"In the end, we could not overcome the registration advantage that Democrats have, and in particular in L.A. County," she said.
With 100 percent of precincts reporting, Boxer had 51 percent of the vote, while Fiorina received 42 percent of the vote.
When Boxer returns to Washington D.C., it will look different as many new Republicans move into the Senate and House of Representatives.
"I've been around a while," Boxer told Eyewitness News after her speech. "I've been in the minority, I've been in the majority, I've been in the small minority, the big minority, so you just do what's best for the people." Boxer said this was her toughest campaign.
Fiorina was a formidable opponent, hitting Boxer on hot-button issues that sparked Republican rage across the country. She stumped against Boxer's liberal politics, blaming Boxer and Democrats for failed economic policies, hammering away on the cost of the $814 billion economic stimulus legislation.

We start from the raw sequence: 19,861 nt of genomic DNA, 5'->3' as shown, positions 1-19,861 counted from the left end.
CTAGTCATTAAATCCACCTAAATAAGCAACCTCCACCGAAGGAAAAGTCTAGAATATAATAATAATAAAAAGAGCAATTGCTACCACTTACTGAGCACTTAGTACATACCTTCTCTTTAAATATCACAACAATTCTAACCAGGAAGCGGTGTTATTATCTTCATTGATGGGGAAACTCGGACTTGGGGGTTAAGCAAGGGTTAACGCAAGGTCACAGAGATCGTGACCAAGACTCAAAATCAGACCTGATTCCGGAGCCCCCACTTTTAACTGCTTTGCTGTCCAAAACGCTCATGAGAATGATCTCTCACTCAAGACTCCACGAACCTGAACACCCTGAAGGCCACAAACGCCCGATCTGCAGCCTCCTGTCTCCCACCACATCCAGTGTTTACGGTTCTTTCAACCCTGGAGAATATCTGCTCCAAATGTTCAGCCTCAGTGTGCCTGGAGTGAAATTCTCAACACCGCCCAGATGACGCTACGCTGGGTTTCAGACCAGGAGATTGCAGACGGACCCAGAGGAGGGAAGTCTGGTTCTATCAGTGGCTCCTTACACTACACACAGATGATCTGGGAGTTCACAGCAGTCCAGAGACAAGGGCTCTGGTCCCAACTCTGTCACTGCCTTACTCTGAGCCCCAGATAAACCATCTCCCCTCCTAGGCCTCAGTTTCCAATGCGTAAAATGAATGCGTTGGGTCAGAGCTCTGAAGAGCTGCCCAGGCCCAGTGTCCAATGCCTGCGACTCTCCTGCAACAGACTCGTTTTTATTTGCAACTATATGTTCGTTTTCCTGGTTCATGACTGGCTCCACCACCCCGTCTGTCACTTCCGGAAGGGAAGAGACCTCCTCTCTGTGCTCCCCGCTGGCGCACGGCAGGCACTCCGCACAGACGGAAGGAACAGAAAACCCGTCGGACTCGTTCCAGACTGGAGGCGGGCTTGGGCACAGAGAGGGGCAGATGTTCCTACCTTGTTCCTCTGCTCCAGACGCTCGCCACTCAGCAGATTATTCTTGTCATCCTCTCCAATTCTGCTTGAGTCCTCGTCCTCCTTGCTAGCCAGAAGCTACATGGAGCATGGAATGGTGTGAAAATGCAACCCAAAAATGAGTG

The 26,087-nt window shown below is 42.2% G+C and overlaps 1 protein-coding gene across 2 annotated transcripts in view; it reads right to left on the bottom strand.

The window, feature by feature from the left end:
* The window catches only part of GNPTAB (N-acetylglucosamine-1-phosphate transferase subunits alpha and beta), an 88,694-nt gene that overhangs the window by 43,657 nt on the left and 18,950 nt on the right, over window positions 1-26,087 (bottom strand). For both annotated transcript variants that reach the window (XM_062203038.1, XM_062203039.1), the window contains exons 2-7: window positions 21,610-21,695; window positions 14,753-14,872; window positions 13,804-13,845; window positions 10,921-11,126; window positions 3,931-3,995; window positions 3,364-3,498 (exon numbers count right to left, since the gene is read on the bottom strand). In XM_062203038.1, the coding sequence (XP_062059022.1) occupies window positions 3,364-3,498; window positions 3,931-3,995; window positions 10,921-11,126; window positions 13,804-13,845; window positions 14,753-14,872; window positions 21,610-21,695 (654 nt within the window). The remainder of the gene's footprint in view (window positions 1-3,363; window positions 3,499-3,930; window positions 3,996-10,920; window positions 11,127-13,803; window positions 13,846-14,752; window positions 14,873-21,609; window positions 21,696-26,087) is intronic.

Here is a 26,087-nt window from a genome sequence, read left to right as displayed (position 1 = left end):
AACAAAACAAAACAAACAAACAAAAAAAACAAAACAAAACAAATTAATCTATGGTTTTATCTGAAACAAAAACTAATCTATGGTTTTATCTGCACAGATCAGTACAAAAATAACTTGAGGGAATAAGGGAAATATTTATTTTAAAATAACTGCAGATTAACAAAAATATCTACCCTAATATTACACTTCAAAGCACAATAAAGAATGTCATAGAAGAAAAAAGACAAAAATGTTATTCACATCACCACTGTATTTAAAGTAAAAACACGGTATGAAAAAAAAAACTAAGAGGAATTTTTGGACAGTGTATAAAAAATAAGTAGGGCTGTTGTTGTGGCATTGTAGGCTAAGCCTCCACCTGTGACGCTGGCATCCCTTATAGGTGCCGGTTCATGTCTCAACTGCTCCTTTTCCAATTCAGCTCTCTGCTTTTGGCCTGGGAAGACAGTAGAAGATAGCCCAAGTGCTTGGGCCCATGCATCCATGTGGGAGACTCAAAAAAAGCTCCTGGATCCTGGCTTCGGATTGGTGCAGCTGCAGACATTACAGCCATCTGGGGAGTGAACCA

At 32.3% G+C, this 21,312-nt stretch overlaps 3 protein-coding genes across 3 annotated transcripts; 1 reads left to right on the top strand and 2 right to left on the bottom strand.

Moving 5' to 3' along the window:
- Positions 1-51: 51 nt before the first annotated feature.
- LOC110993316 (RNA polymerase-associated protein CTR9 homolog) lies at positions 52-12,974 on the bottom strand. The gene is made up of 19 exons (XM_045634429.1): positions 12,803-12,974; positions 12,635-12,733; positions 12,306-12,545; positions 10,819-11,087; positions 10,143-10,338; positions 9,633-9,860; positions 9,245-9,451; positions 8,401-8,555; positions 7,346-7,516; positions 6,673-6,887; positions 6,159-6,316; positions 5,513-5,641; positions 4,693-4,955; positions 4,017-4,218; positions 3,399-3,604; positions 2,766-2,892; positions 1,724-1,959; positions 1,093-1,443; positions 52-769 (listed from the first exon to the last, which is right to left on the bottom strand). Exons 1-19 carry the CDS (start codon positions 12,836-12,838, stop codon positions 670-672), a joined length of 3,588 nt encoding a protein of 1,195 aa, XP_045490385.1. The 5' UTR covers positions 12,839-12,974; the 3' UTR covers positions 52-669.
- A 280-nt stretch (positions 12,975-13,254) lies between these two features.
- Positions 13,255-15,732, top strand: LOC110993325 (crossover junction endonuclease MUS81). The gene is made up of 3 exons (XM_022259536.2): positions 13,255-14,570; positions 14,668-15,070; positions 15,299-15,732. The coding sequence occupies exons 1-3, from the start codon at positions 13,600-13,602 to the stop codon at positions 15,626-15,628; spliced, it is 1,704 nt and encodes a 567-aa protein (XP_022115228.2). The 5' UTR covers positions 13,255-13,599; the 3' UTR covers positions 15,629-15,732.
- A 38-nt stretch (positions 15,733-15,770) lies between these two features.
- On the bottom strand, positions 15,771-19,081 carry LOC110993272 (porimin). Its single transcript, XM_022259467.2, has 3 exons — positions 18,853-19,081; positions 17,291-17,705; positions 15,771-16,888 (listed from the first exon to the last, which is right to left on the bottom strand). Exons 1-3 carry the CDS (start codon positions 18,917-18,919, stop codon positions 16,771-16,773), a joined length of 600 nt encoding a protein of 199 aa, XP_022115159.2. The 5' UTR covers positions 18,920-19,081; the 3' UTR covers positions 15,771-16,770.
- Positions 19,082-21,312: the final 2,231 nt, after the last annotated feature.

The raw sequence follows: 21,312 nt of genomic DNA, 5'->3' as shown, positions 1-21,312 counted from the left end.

Because Boxer seemed vulnerable, the GOP poured millions into the race, believing that disgust over the economy would turn the tide in California.
According to the early exit polls, Boxer was ahead with a comfortable margin, but as votes were counted, her lead narrowed substantially, and Fiorina decided she was not going to concede just yet.
But Boxer held on, helped in good measure by the fact that Democrats outnumber Republicans by 2.2 million in the state.
Boxer, who voted by absentee ballot a few weeks ago, delivered a victory speech at about 11:20 p.m. in Hollywood. She declared the race was her 11th straight victory, "and what a sweet one it was."
"Everyone who's willing to work to make life better for the American people, whether they're an R or a D or an independent, I'm ready to work with them," Boxer said after her victory speech.
The economy and the scramble for jobs defined the dialogue for this campaign. Boxer's mantra was that Fiorina represented a return to Republican policies of the past, and that those policies had created the recession. She painted Fiorina as out-of-step with California voters on the issues of abortion and gun control.